Zora Neale Hurston Feminist Analysis

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As many would know, the term “feminism” is often affiliated with females who are against the norm of males controlling grounds politically, socially, and economically. This term was brought to life throughout the beginning of the 19th century when women decided to get out of the kitchen and revolt against inequality. Little did one know the progression of what was called the Women’s Movement caused separation of equal gender roles which later weakened woman’s dominance. Similarly, one of these few advocates, or better to say feminists, is an American anthropologist and author under the name Zora Neale Hurston. Out of all the eighteen novels Hurston wrote, one book depicts juxtaposition between women and men that highlight several themes. The…show more content…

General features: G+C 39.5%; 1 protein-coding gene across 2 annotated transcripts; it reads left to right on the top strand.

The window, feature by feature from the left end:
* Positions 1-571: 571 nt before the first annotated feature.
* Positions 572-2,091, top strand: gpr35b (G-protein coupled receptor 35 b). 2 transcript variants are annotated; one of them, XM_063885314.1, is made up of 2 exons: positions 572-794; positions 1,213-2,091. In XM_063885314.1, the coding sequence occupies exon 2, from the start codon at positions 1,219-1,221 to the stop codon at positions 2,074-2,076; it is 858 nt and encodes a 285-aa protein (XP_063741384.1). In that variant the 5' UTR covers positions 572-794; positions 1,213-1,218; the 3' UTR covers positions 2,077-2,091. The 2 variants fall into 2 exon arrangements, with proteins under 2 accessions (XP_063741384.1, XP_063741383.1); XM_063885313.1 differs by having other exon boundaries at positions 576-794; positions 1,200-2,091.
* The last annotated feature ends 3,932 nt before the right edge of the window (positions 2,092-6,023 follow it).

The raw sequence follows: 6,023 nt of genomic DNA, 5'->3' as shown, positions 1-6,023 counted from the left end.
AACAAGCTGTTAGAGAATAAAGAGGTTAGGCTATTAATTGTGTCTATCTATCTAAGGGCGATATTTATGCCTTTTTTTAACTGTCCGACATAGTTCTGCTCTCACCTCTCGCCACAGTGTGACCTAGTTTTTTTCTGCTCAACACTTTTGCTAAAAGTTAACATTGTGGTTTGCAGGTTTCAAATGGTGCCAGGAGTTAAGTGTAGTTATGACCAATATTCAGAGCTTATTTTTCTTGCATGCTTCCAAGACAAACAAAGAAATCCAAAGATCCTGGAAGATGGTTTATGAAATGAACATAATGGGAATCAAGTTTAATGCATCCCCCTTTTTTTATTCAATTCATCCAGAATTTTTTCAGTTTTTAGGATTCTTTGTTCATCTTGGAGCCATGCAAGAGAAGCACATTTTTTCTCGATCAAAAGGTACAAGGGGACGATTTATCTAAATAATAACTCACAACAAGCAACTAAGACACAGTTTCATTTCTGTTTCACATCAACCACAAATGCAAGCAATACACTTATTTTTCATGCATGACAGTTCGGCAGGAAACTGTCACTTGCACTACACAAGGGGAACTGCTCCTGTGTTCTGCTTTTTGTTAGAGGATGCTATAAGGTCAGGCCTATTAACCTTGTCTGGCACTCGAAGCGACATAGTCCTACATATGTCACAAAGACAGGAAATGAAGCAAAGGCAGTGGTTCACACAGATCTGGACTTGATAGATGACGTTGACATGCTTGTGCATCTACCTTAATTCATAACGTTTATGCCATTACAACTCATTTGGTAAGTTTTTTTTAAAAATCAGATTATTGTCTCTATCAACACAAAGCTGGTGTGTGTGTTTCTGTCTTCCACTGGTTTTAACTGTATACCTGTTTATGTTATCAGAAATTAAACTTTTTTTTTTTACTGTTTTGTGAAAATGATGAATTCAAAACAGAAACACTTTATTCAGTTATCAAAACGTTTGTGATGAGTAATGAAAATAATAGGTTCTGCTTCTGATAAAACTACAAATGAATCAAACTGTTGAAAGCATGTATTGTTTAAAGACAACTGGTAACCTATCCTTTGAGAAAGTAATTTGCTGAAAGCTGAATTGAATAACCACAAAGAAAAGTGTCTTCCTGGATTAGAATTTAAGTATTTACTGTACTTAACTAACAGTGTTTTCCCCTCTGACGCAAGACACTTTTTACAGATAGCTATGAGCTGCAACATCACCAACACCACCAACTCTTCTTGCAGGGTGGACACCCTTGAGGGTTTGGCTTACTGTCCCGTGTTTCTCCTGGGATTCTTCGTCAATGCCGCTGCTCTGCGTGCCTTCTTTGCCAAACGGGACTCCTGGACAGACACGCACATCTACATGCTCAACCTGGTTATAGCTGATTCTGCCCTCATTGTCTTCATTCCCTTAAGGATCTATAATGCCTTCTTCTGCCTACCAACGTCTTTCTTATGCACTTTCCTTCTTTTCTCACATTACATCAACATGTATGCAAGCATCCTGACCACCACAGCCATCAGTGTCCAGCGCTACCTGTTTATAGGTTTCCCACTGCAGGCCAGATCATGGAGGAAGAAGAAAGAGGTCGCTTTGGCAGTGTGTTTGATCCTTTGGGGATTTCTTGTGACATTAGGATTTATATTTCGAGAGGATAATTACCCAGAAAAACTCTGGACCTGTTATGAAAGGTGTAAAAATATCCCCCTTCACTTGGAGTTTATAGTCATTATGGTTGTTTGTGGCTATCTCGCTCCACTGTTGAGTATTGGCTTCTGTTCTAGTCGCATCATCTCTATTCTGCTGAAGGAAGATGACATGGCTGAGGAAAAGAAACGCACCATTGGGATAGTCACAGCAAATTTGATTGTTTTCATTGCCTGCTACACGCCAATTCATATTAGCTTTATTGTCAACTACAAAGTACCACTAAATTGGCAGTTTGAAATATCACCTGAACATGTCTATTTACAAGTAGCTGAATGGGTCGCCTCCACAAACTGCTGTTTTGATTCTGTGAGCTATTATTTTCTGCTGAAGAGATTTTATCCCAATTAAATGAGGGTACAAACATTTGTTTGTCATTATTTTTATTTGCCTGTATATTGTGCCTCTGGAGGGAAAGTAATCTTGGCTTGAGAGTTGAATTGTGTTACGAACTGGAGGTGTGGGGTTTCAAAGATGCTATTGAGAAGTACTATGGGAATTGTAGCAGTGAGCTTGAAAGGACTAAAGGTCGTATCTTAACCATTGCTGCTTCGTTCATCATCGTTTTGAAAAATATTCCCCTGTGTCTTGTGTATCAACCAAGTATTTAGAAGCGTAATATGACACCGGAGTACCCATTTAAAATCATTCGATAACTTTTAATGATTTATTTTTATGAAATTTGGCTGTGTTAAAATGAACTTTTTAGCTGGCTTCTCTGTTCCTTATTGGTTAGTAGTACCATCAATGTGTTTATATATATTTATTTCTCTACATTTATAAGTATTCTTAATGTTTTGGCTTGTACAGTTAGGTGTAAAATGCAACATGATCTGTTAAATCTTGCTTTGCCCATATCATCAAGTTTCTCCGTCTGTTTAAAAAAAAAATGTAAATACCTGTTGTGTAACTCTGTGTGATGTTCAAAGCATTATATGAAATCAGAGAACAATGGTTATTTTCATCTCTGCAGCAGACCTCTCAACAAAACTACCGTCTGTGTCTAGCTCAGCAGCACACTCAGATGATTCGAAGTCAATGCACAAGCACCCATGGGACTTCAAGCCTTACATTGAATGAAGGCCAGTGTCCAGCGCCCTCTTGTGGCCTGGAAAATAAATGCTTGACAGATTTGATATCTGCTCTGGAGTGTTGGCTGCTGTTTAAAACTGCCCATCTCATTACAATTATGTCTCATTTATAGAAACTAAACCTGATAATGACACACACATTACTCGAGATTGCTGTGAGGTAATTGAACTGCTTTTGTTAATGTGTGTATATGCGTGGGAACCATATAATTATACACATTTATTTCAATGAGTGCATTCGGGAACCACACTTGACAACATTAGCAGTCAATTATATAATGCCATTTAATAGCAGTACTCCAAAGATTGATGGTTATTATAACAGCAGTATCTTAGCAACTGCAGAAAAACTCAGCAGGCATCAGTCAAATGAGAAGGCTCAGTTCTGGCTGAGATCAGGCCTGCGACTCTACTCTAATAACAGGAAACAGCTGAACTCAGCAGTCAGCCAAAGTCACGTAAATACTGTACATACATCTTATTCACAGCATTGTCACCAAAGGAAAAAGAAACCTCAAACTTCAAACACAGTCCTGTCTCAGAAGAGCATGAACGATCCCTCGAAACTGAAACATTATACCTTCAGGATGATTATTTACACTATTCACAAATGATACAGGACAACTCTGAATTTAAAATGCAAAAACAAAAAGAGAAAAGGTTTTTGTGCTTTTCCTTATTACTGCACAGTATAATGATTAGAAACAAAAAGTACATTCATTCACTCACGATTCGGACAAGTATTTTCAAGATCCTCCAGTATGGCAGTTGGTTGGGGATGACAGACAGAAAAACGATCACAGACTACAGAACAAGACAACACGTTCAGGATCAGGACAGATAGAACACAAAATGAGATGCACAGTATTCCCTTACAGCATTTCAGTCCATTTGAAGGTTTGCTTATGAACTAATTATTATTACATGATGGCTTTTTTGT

To illustrate, Hurston notes from the beginning of the novel the value of Janie’s hair by stating how “[the] men noticed [Janie’s]…great rope of black hair swinging to her waist and unraveling in the wind like a plume” which exemplifies how one simple trait within Janie can instantly draw attention thus causing disarray further on in the novel (2). Markedly, one can see how quick the men turned their heads when being charmed by one simple attribute Janie has. Due to the fact that this novel is written in the form of a frame narrative, the occurrence from the example above was after Janie Crawford was left without any husband. One can see how Janie’s hair helps assist her own form of originality and self-power. Another example that justifies confirmation of Janie’s form of individuality is when “[Janie] tore off the kerchief from her head and let down her plentiful hair. The weight, the length, the glory was there. She took careful stock of herself, then combed her hair and tied it back up again. Then she starched and ironed her face, forming it into just what people wanted to see, and opened up the window and cried…” (Hurston 87). Certainly, Janie’s independence grows after Starks’ death because she notices how her happiness should not rely on someone else. Janie’s rebellious action turns into a positive achievement after knowing that most of the town may judge her own appearance. Significantly, without caring, often times individuals ignore their physical characteristics (in this time period hair was major) hoping that the general public will accept either

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